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Is that a fruit?

Nature can be so fascinating. If you take the time everyday to look at the daily growth of your plants you will be amazed at how much is actually happening in your garden. Just a month ago we were stacked with trees with no leaves and today we have apples, peaches and figs forming on numerous trees.

What is a drupe?

Certain fruit trees, as we know them, are actually classified as drupes. In botany a drupe is a fleshy fruit with a thin skin and a central stone containing the seed. Interestingly the plum, cherry, almond and olive are all part of this classification, called drupes.

As a fruit, a drupe is derived from a single ovary of an individual flower. The outer layer of the ovary wall is a thin skin, with the middle layer being thick and usually fleshy. The inner layer, known as the pit or “putamen” is hard and stony. The pit is often mistaken for the seed which is actually contained inside the pit.

We have a huge variety of drupes available to order online or choose your own in the nursery.

 

Plums

Interestingly plums can range from the size of a baseball to the size of a cherry, all on the same tree. This is just another mysterious way nature works. Another great feature of plums is that they can be grown on any continent in the world, except for Antarctica, but I don’t think anyone is planning to move there soon.

 

DID YOU KNOW?

In California,1905, there was a labour shortage especially on farms. So in lieu of this, a farmer decided to turn to nature and got 500 monkeys to harvest the prune plums. At first glance this seemed like such a great idea as the monkeys were organised into gangs of 50 with a human foreman for each gang. Need I say more. The monkeys were great at picking the plums, but were just as good at eating them all. I guess nature was not meant to be labourers, as machines are currently doing the picking today without eating any fruit.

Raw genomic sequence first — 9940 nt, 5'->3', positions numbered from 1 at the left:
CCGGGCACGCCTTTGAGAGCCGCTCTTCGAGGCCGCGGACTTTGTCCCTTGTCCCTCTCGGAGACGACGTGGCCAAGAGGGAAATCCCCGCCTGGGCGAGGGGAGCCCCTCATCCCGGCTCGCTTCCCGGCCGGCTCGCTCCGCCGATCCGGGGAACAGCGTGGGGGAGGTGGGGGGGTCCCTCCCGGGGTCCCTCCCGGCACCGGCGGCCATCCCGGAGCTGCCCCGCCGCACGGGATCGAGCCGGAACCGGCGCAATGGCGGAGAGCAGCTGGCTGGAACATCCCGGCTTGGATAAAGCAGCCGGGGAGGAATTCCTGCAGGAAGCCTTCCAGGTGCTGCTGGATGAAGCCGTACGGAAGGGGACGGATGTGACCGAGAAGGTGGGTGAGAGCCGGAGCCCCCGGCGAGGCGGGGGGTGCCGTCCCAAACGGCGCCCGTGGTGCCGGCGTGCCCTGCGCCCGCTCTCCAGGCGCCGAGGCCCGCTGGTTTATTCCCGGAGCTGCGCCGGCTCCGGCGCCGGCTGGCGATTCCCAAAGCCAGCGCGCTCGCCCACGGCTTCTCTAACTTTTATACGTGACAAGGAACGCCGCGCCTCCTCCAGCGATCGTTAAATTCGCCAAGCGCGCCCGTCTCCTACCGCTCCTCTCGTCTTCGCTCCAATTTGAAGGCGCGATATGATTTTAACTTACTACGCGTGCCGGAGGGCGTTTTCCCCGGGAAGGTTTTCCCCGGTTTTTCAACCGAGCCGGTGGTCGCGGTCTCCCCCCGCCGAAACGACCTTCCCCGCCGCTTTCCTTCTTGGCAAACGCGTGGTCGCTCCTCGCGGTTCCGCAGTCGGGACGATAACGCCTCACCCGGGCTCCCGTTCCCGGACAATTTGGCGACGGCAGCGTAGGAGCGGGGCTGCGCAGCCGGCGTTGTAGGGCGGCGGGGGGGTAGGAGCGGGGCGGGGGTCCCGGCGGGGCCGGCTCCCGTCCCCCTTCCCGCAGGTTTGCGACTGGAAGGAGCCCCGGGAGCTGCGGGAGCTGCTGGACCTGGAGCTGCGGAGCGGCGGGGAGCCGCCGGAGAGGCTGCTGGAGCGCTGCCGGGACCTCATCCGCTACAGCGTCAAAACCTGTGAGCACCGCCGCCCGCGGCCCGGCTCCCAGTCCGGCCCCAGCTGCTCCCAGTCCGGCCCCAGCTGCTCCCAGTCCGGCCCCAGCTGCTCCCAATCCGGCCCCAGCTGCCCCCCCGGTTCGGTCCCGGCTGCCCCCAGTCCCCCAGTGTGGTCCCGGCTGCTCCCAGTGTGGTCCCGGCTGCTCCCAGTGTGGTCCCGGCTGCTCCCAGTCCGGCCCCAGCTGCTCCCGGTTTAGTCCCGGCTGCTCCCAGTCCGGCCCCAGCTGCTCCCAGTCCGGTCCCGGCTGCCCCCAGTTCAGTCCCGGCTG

Plant and pick your favourite plum trees in your own garden.

Harry Pickstone Plum

The Harry Pickstone plum is harvested in early January, when the skin colour is green with a touch of red. After being in cold storage it gets a dark red colour.

The flesh is yellow with a melting texture. Biting into the fruit will release a reasonable sweet flavour into your mouth showing a clingstone.

This variety is self compatible whereas the Laetitia plum can also be used as a pollinator for this variety.

Laetitia Plum

The Laetitia plum is harvested in late January. The outer skin is a bright red colour with a yellowish background.

The Laetitia plum is harvested in late January. The outer skin is a bright red colour with a yellowish background.

The flesh is a dark yellow to light orange. When biting into the fruit it has a melting, juicy texture with a very sweet flavour and a refreshing aroma.

The Songold plum is the best pollinator for this variety.

Methley Plum

The Methley plum ripens in mid December. The outer skin is a red to purple colour.

The flesh is a red colour slightly lighter than the outer skin. This is a juicy plum and biting into the firm texture will release a sweet yet pleasant taste in your mouth.

It is self fertile but is a good pollinator for other Japanese varieties.

Santa Rosa Plum